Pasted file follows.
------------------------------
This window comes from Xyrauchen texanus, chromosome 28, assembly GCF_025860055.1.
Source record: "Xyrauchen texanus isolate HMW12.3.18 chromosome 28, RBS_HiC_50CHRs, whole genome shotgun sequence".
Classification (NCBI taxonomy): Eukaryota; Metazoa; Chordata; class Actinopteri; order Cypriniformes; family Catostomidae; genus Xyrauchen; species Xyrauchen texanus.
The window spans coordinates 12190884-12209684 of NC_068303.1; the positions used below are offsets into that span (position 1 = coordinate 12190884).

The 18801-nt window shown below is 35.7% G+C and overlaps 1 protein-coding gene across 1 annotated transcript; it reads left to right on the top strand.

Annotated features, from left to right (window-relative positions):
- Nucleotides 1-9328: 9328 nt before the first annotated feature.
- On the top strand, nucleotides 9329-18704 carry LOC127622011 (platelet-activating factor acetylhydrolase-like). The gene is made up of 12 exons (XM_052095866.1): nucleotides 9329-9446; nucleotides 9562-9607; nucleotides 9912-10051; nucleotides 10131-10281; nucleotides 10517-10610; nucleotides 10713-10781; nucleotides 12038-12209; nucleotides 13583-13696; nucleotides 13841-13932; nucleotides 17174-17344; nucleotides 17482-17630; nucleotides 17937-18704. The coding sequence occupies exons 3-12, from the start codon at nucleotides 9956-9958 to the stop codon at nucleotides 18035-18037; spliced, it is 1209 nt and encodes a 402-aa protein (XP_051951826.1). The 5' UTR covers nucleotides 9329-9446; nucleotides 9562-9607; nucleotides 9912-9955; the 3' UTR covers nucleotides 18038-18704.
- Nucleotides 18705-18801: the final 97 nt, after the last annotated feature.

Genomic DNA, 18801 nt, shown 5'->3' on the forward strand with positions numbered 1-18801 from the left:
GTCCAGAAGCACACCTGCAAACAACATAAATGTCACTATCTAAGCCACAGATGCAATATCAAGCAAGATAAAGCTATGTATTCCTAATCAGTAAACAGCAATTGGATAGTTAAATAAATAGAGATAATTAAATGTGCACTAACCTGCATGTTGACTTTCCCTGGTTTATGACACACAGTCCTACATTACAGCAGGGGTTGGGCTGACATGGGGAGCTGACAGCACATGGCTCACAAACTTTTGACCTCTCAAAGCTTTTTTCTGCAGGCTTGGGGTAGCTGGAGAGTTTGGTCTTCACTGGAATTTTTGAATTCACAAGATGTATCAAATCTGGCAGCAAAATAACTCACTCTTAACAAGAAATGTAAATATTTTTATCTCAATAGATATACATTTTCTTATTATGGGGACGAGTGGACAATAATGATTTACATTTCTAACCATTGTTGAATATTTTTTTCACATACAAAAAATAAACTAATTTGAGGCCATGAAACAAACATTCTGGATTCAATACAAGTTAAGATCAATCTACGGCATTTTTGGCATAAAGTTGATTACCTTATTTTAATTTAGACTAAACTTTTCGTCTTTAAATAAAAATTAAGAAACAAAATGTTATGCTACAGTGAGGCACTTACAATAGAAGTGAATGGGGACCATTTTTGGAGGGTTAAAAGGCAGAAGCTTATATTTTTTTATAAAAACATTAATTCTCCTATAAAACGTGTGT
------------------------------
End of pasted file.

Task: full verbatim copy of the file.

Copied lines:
This window comes from Xyrauchen texanus, chromosome 28, assembly GCF_025860055.1.
Source record: "Xyrauchen texanus isolate HMW12.3.18 chromosome 28, RBS_HiC_50CHRs, whole genome shotgun sequence".
Classification (NCBI taxonomy): Eukaryota; Metazoa; Chordata; class Actinopteri; order Cypriniformes; family Catostomidae; genus Xyrauchen; species Xyrauchen texanus.
The window spans coordinates 12190884-12209684 of NC_068303.1; the positions used below are offsets into that span (position 1 = coordinate 12190884).

The 18801-nt window shown below is 35.7% G+C and overlaps 1 protein-coding gene across 1 annotated transcript; it reads left to right on the top strand.

Annotated features, from left to right (window-relative positions):
- Nucleotides 1-9328: 9328 nt before the first annotated feature.
- On the top strand, nucleotides 9329-18704 carry LOC127622011 (platelet-activating factor acetylhydrolase-like). The gene is made up of 12 exons (XM_052095866.1): nucleotides 9329-9446; nucleotides 9562-9607; nucleotides 9912-10051; nucleotides 10131-10281; nucleotides 10517-10610; nucleotides 10713-10781; nucleotides 12038-12209; nucleotides 13583-13696; nucleotides 13841-13932; nucleotides 17174-17344; nucleotides 17482-17630; nucleotides 17937-18704. The coding sequence occupies exons 3-12, from the start codon at nucleotides 9956-9958 to the stop codon at nucleotides 18035-18037; spliced, it is 1209 nt and encodes a 402-aa protein (XP_051951826.1). The 5' UTR covers nucleotides 9329-9446; nucleotides 9562-9607; nucleotides 9912-9955; the 3' UTR covers nucleotides 18038-18704.
- Nucleotides 18705-18801: the final 97 nt, after the last annotated feature.

Genomic DNA, 18801 nt, shown 5'->3' on the forward strand with positions numbered 1-18801 from the left:
GTCCAGAAGCACACCTGCAAACAACATAAATGTCACTATCTAAGCCACAGATGCAATATCAAGCAAGATAAAGCTATGTATTCCTAATCAGTAAACAGCAATTGGATAGTTAAATAAATAGAGATAATTAAATGTGCACTAACCTGCATGTTGACTTTCCCTGGTTTATGACACACAGTCCTACATTACAGCAGGGGTTGGGCTGACATGGGGAGCTGACAGCACATGGCTCACAAACTTTTGACCTCTCAAAGCTTTTTTCTGCAGGCTTGGGGTAGCTGGAGAGTTTGGTCTTCACTGGAATTTTTGAATTCACAAGATGTATCAAATCTGGCAGCAAAATAACTCACTCTTAACAAGAAATGTAAATATTTTTATCTCAATAGATATACATTTTCTTATTATGGGGACGAGTGGACAATAATGATTTACATTTCTAACCATTGTTGAATATTTTTTTCACATACAAAAAATAAACTAATTTGAGGCCATGAAACAAACATTCTGGATTCAATACAAGTTAAGATCAATCTACGGCATTTTTGGCATAAAGTTGATTACCTTATTTTAATTTAGACTAAACTTTTCGTCTTTAAATAAAAATTAAGAAACAAAATGTTATGCTACAGTGAGGCACTTACAATAGAAGTGAATGGGGACCATTTTTGGAGGGTTAAAAGGCAGAAGCTTATATTTTTTTATAAAAACATTAATTCTCCTATAAAACGTGTGT